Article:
</p> <p><strong>Climbing out of a hole.</strong> Last week, Oi <a href=";infoid=55605&amp;sid=8">announced a deal</a> with telecom regulator Anatel — its main creditor — to settle 1,700 lawsuits and cut Oi’s debt in half, to BRL 7.2 billion. This was the biggest deal ever struck by the Federal Prosecution Service. Moreover, as we reported in our <a href="">November 27 Tech Roundup</a>, the company auctioned datacenters and mobile telephony towers for BRL 1.4 billion.</p> <div class="flourish-embed flourish-chart" data-src="visualisation/4562483"><script src=""></script></div> <p><strong>What’s next?</strong> On December 14, Oi&#8217;s most sought-after asset will go to auction: its mobile telephony operations. So far, a BRL 16.5-billion bid by a consortium of competitors TIM, Vivo, and Claro leads the race. Federal courts also authorized the company to <a href="">sell off seven of its properties</a>, valued at a combined BRL 24 million. Overall, Oi needs to raise at least <a href="">BRL 26.9 billion</a> with these auctions.</p> <p><strong>The great reorganization.</strong> The &#8220;New Oi,&#8221; as <a href="">observers are calling the company</a>, will have an infrastructure unit named InfraCo centered on fiber-optic broadband, while the parent company will focus on the services required to support this infrastructure. Oi intends to sell control of InfraCo for <a href="">BRL 20 billion</a>, which is set to happen in the first half of 2021; the company has already received at least a dozen offers.</p> <ul><li>If successful, InfraCo itself will become a fiber-optic giant in Brazil; the goal is to <a href="">reach 32 million homes</a> with FTTH technology by 2025. And Oi is on course to meet this target: of Brazil&#8217;s four major telecom players, it is the one with the fastest market share growth in this technology.</li></ul> <p><strong>A long-term call. </strong>Régis Chinchila, a stocks analyst at Terra Investimentos, has maintained a &#8220;buy&#8221; recommendation for Oi stocks. He believes the recovery should last until 2022, as the company looks for higher efficiency and focuses on more profitable business.</p> <hr class="wp-block-separator"/> <h2>Itáu’s digital leap a model for Brazilian business</h2> <p>Itaú Unibanco, South America&#8217;s largest private bank, announced a 10-year deal this week to migrate its IT infrastructure from mainframes and data centers to AWS, Amazon Inc&#8217;s cloud services. The deal encompasses almost all areas of technology the bank needs to operate, including call centers, online banking apps, as well as insurance.</p> <ul><li>In a statement, Amazon said the use of its cloud services — including technologies such as analytics, machine learning, and serverless computing — will provide Itaú with insights “that allow it to develop new business and apps with safety and compliance.”</li><li>There is no set deadline for complete migration, given the magnitude of the changes required. But Itaú has already trained 1,300 staff in cloud capabilities to work in its new IT environment.</li></ul> <p><strong>Trendsetter. </strong>Digital transformation specialist Fernando Moulin told <strong>The Brazilian Report </strong>that Itaú’s transformation is “the final step to make cloud computing irreversible in Brazil”. He highlights that, considering banks require extra security, Itaú’s trust in AWS should set an example and foster even more investment in cloud computing. He also believes AWS technology can prepare the bank for state-of-the art technology such as quantum computing and open banking.</p> <ul><li>Regarding the cloud computing business, he believes it will be “a market for the big players,” such as Amazon and Microsoft. However, he sees Locaweb as being well positioned to offer solutions for small companies.</li></ul> <p><strong>Execution is key. </strong>BTG Pactual analysts recently said Itaú is heading in the right direction, but “we just need to know if they will also excel in the execution and when we will be able to see results in a clearer manner.”</p> <ul><li>According to Mr. Moulin, the first results could appear in the second half of 2021 — as Itaú should first focus on a successful migration to avoid disruption and damage to its reputation. Among potential solutions to be developed, he mentions the need to create a seamless experience for costumers — for instance, sending solutions via apps for complaints sent via social media.</li></ul> <p><strong>Stark contrast.</strong> While big companies such as Itaú are heavily invested in becoming more digital and competitive, Brazil’s small businesses — which amount for 90 percent of companies — are still in the dark ages. A <a href="">survey</a> by entrepreneurial service Sebrae showed that a staggering 40 percent of Brazilian small businesses still do their financial management on physical books, while only 27 percent know how to use tools such as Microsoft Excel.</p> <ul><li>Mr. Moulin says it is natural for small businesses to have a delay in their technological advances, as they have less resources to invest. But as technology becomes cheaper and easier to use, this gap is likely to diminish.</li></ul> <hr class="wp-block-separator"/> <h2>Cyberthreats loom over Latin America</h2> <p>A new <a href=";utm_medium=Email&amp;utm_campaign=kd%20weekly%20digest">report</a> by cybersecurity firm Kaspersky draws a grim prospect for Latin America when it comes to computing safety. Following a record year for ransomware, misinformation campaigns, and similar threats, Kaspersky’s team believes criminals will continue to exploit the vulnerabilities caused by remote work and focusing on social engineering crimes, such as WhatsApp cloning. See the main takeaways below:</p> <p><strong>Ransomware goes local, trojans go global.</strong> Kaspersky believes that domestic criminals will develop ransomware in house, instead of continuing to import techniques from Eastern Europe. On the other hand, the experts believe more Brazilian trojans will be able to operate on a worldwide scale, “even sharing the same infrastructure to gain agility.”</p> <p><strong>Banking systems are the target. </strong>As banks prioritize smartphone apps, hackers are likely to migrate from desktop attacks to Remote Access Trojans (RAT). Points of sale may also be targeted by mass attacks, using the Malware as a Service business model.</p> <ul><li>And even WhatsApp Messenger is threatened. With the company intending to launch WhatsApp Pay in Brazil, cybercriminals will have even more incentive to takeover individual accounts. Currently, this scheme uses social engineering, with criminals convincing victims to share their one-time passcodes and “steal&#8221; the accounts.</li></ul> <p><strong>Insurance. </strong>Remote work and e-learning are likely to continue to be part of the &#8220;new normal&#8221; and Kaspersky says hackers will continue to attacking universities and work platforms in attempt to steal credentials. However, companies are becoming more proactive in protecting themselves, which may lead to the adoption of cybersecurity insurance — a form of coverage already being offered by players such as Zurich and Allianz.</p> <p><strong>Political instability.</strong> In 2020, public institutions and governments were mercilessly hacked in Latin America — with a special mention to a ransomware attack which <a href="">halted Brazil’s second-highest court</a> for several days and a <a href="">breach of the country&#8217;s electoral systems</a> on its November 15 Election Day.</p> <hr class="wp-block-separator"/> <h2>Take note</h2> <ul><li><strong>IPO. </strong>Brazilian electric equipment maker Intelbras <a href="">filed</a> for an initial public offering at the São Paulo stock exchange. The company produces electronic equipment for security purposes — and is Brazil’ largest security camera maker — but also makes equipment for the energy and communications sector. Intelbras aims to use the resources raised to expand its productive capacity, increase investment in its hardware-as-a-service business, as well as beef up its teams and IT investment.&nbsp;&nbsp;</li><li><strong>Unicorn. </strong>Digital bank C6 became Brazil’s newest unicorn this week, after raising BRL 1.3 billion in a new funding round with private investors. Now, the bank has a BRL 11.3 billion valuation (USD 2.18 billion), after launching last year and amassing over 4 million customers. In an <a href="">interview</a> with magazine Exame, CEO Marcelo Kalim said the company will use the money to increase its customer base and improve its investment platform, as well as opening up new business areas. Per BTG Pactual, C6’s growth is good news for TIM, as the telecom operator has a partnership with C6 and will receive equity in the bank based on the number of clients it manages to take onboard.</li><li><strong>Digital wallet. </strong>Ride-hailing app 99 made a new foray into finance with its digital wallet 99 Pay. The service will be initially available in nine cities on a trial basis. With 99 Pay, customers will be able to transfer money to other people with no charges and receive a return of 220 percent of the benchmark interbank interest rate for their funds — three times more than the returns of savings accounts.</li><li><strong>5G. </strong>Telecom giant Nokia and Claro have <a href="">teamed</a> up to pioneer 5G tests in Colombia. The technology will be implemented in the capital Bogota and three other cities for six months. The trials include mobile and wireless fixed telephony networks, as well as 5G corporate cases used in the 3.5 GHz spectrum.</li><li><strong>Transparency. </strong>A study by Kaspersky showed that informing customers of a data breach could reduce expenses by 40 percent. In Latin America, the average cost of a breach for small and medium businesses who warn customers about the leaks is USD 93,000, while those who had the situation exposed by the media spent an average of USD 163,000. A similar ratio is seen in corporations, which spend on average USD 1.36 million when they do not inform customers, versus USD 800,000 for when they do. The survey also found that more companies are voluntarily exposing issues, whether to mitigate the reputational damage or to comply with regulations such as Brazil’s General Data Protection Law.</li><li><strong>Retail.</strong> A survey by eCommerce intelligence company Compre&amp;Confie shows that Black Friday and CyberMonday raised BRL 7.72 billion for the Brazilian e-commerce sector — a 27.7 percent increase on 2019 levels. Customers also spent more, with an average ticket price of BRL 592.85, or 4.7 percent more than last year.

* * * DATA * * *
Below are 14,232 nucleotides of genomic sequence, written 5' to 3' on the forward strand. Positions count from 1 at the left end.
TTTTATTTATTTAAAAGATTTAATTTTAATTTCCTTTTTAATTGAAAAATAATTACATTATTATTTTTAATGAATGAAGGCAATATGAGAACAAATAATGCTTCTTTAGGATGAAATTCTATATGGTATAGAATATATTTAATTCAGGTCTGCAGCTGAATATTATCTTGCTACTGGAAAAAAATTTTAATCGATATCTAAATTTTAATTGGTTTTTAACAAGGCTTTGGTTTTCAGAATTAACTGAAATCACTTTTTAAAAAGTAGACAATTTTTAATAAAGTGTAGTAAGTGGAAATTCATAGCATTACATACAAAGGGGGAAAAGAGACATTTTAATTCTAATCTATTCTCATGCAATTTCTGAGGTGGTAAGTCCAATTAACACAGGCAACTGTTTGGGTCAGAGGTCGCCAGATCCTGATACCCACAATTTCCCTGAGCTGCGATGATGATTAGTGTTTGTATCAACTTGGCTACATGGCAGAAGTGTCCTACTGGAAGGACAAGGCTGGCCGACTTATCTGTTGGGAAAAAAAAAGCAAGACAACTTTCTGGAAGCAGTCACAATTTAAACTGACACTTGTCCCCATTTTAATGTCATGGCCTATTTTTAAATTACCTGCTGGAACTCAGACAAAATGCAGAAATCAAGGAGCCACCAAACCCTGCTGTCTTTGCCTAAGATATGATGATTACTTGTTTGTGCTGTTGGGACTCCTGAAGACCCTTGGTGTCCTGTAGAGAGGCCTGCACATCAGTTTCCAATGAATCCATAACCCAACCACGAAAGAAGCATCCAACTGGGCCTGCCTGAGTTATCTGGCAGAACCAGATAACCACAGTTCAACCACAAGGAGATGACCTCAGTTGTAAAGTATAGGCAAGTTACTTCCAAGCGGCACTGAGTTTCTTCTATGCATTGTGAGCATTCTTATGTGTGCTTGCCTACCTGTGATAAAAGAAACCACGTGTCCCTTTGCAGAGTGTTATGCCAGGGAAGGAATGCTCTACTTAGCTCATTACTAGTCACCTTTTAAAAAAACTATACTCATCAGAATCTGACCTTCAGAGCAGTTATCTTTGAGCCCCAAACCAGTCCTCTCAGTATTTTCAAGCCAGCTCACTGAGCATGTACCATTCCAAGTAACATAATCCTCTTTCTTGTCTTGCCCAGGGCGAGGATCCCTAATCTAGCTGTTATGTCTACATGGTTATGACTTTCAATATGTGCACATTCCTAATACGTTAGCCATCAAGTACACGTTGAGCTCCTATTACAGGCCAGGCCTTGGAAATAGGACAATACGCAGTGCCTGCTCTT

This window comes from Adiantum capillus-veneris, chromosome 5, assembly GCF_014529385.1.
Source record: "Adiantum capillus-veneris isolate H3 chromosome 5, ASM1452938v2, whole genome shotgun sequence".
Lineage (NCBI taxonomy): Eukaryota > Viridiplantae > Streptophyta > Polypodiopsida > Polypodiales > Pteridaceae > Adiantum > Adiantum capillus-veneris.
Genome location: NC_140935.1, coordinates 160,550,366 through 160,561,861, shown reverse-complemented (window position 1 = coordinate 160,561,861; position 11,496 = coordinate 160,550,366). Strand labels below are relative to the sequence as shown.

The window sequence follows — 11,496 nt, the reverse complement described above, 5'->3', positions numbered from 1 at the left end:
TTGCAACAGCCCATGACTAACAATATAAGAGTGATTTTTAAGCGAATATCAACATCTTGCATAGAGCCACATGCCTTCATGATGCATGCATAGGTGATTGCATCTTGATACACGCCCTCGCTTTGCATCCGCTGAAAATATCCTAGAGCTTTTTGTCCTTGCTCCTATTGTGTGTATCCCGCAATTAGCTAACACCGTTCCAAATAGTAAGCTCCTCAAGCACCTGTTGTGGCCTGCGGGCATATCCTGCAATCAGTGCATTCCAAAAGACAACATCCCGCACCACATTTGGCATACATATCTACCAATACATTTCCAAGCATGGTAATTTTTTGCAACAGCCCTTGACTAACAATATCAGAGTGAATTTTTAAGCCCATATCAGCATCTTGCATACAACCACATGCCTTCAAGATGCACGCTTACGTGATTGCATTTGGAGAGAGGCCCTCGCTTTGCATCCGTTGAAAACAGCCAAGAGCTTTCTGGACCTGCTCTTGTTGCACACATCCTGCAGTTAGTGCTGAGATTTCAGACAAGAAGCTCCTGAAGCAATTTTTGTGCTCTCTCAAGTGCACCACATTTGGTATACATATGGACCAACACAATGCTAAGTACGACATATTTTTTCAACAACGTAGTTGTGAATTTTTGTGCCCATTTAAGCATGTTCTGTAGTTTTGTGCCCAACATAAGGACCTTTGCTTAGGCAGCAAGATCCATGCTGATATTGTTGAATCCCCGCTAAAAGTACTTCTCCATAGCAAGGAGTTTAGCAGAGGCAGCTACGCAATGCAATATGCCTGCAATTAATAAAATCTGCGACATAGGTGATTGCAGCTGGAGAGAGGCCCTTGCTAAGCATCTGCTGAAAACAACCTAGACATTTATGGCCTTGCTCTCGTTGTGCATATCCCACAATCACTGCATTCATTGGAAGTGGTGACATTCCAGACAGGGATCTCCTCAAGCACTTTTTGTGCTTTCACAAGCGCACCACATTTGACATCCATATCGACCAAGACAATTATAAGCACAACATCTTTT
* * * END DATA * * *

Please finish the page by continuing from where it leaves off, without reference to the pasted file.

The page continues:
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Natália Scalzaretto

Natália Scalzaretto has worked for companies such as Santander Brasil and Reuters, where she covered news ranging from commodities to technology. Before joining The Brazilian Report, she worked as an editor for Trading News, the information division from the TradersClub investor community.